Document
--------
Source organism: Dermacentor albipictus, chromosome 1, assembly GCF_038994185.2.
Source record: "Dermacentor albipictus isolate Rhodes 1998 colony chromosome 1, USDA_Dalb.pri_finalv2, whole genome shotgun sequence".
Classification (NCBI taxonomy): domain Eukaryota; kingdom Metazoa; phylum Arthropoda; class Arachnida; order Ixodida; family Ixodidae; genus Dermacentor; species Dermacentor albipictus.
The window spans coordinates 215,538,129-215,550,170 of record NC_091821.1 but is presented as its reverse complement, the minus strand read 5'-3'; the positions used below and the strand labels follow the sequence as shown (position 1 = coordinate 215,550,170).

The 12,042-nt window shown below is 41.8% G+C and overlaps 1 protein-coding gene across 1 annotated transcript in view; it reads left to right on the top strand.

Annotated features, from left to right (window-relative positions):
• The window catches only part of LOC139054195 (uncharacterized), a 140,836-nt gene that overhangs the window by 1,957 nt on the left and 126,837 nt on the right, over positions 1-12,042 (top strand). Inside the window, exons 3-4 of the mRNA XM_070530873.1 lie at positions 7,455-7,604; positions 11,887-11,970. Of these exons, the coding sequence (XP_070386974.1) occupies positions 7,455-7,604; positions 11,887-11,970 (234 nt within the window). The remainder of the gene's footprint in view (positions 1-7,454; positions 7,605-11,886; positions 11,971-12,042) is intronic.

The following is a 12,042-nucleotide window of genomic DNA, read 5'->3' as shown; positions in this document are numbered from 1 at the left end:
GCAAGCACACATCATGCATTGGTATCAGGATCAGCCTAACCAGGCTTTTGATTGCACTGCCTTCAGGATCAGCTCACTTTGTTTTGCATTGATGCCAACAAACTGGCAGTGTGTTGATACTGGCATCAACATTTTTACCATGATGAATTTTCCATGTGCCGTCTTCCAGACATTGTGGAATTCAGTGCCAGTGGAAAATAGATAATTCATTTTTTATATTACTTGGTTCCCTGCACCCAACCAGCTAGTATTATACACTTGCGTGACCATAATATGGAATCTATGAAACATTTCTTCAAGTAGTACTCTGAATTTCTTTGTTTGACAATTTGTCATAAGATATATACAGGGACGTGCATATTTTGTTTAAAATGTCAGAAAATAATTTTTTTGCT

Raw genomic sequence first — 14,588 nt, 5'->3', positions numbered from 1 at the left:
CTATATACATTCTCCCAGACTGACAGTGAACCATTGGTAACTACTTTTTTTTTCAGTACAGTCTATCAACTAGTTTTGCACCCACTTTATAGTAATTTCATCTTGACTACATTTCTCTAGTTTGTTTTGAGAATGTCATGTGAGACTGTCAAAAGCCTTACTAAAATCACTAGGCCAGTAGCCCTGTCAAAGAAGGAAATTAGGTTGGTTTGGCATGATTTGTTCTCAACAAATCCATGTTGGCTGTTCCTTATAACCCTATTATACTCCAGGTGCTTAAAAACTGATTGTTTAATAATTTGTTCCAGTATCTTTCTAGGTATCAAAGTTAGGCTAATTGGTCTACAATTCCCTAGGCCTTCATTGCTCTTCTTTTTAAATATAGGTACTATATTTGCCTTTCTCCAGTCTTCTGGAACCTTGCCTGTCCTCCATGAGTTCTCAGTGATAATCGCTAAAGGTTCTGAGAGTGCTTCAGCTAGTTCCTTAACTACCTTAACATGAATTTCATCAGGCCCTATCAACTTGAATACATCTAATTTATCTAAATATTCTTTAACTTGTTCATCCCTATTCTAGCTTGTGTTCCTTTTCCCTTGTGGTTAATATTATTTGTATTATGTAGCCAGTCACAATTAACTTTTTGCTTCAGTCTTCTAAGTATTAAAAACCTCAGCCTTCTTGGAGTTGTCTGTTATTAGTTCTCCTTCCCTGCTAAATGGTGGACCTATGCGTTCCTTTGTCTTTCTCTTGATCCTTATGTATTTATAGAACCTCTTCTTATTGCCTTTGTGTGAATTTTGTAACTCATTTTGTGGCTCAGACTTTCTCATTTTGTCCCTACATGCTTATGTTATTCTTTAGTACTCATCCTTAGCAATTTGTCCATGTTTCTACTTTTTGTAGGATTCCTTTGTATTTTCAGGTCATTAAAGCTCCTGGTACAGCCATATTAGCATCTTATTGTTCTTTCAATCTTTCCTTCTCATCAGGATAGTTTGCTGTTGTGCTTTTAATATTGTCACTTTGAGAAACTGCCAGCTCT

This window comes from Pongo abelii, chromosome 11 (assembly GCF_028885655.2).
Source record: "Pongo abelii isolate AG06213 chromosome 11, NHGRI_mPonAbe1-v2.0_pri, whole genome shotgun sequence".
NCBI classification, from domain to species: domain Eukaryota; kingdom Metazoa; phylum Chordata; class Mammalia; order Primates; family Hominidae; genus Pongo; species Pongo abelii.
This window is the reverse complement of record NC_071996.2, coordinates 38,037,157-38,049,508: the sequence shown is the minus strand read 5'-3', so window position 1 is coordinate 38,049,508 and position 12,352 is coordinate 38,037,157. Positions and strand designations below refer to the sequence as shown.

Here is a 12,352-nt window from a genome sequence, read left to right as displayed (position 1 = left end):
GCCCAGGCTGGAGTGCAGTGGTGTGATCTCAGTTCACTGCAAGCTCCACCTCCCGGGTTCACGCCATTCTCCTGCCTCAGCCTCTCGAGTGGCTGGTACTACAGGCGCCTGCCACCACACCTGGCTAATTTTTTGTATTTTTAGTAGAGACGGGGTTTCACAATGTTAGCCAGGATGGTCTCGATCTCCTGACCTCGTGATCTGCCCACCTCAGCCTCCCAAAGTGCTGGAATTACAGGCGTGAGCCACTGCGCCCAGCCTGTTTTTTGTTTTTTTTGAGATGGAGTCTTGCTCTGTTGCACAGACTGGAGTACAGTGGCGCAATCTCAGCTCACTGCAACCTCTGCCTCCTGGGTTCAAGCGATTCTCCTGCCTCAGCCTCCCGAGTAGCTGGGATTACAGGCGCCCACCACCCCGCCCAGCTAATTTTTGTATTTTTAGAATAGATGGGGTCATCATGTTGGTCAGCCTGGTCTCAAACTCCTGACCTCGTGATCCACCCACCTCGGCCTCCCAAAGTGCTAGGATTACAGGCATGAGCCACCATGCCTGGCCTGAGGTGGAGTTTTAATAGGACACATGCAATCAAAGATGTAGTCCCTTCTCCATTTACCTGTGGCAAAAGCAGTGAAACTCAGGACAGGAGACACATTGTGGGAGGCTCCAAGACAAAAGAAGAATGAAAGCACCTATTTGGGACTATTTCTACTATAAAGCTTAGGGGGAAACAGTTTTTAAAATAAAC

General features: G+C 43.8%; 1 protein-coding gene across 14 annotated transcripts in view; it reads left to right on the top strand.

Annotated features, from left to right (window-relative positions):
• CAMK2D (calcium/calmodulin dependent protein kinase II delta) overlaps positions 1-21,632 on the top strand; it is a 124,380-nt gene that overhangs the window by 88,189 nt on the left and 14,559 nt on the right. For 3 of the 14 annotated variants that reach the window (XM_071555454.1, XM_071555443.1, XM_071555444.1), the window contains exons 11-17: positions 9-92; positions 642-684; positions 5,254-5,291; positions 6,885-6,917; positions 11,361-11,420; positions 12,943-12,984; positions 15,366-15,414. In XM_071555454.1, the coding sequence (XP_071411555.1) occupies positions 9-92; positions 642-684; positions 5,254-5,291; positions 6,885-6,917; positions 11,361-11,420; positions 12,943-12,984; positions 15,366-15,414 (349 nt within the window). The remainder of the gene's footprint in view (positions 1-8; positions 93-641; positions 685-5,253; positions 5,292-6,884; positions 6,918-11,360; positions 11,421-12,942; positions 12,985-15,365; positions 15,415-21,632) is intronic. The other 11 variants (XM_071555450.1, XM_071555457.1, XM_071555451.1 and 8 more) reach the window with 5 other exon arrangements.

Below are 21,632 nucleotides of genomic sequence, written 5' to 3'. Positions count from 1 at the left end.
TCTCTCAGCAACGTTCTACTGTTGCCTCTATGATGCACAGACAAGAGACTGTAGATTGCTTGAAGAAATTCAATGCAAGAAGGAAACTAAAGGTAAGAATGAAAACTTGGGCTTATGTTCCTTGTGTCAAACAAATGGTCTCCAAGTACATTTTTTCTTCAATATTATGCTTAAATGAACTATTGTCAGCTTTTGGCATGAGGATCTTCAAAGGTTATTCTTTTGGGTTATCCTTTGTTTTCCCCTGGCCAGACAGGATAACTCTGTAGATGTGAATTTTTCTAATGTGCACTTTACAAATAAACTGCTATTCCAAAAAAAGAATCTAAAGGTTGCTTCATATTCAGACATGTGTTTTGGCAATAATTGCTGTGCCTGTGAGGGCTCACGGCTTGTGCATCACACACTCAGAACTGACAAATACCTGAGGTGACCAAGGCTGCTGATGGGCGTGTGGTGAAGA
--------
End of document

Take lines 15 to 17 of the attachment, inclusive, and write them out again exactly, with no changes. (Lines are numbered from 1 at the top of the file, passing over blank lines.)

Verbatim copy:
This window is the reverse complement of record NC_071996.2, coordinates 38,037,157-38,049,508: the sequence shown is the minus strand read 5'-3', so window position 1 is coordinate 38,049,508 and position 12,352 is coordinate 38,037,157. Positions and strand designations below refer to the sequence as shown.

Here is a 12,352-nt window from a genome sequence, read left to right as displayed (position 1 = left end):
GCCCAGGCTGGAGTGCAGTGGTGTGATCTCAGTTCACTGCAAGCTCCACCTCCCGGGTTCACGCCATTCTCCTGCCTCAGCCTCTCGAGTGGCTGGTACTACAGGCGCCTGCCACCACACCTGGCTAATTTTTTGTATTTTTAGTAGAGACGGGGTTTCACAATGTTAGCCAGGATGGTCTCGATCTCCTGACCTCGTGATCTGCCCACCTCAGCCTCCCAAAGTGCTGGAATTACAGGCGTGAGCCACTGCGCCCAGCCTGTTTTTTGTTTTTTTTGAGATGGAGTCTTGCTCTGTTGCACAGACTGGAGTACAGTGGCGCAATCTCAGCTCACTGCAACCTCTGCCTCCTGGGTTCAAGCGATTCTCCTGCCTCAGCCTCCCGAGTAGCTGGGATTACAGGCGCCCACCACCCCGCCCAGCTAATTTTTGTATTTTTAGAATAGATGGGGTCATCATGTTGGTCAGCCTGGTCTCAAACTCCTGACCTCGTGATCCACCCACCTCGGCCTCCCAAAGTGCTAGGATTACAGGCATGAGCCACCATGCCTGGCCTGAGGTGGAGTTTTAATAGGACACATGCAATCAAAGATGTAGTCCCTTCTCCATTTACCTGTGGCAAAAGCAGTGAAACTCAGGACAGGAGACACATTGTGGGAGGCTCCAAGACAAAAGAAGAATGAAAGCACCTATTTGGGACTATTTCTACTATAAAGCTTAGGGGGAAACAGTTTTTAAAATAAAC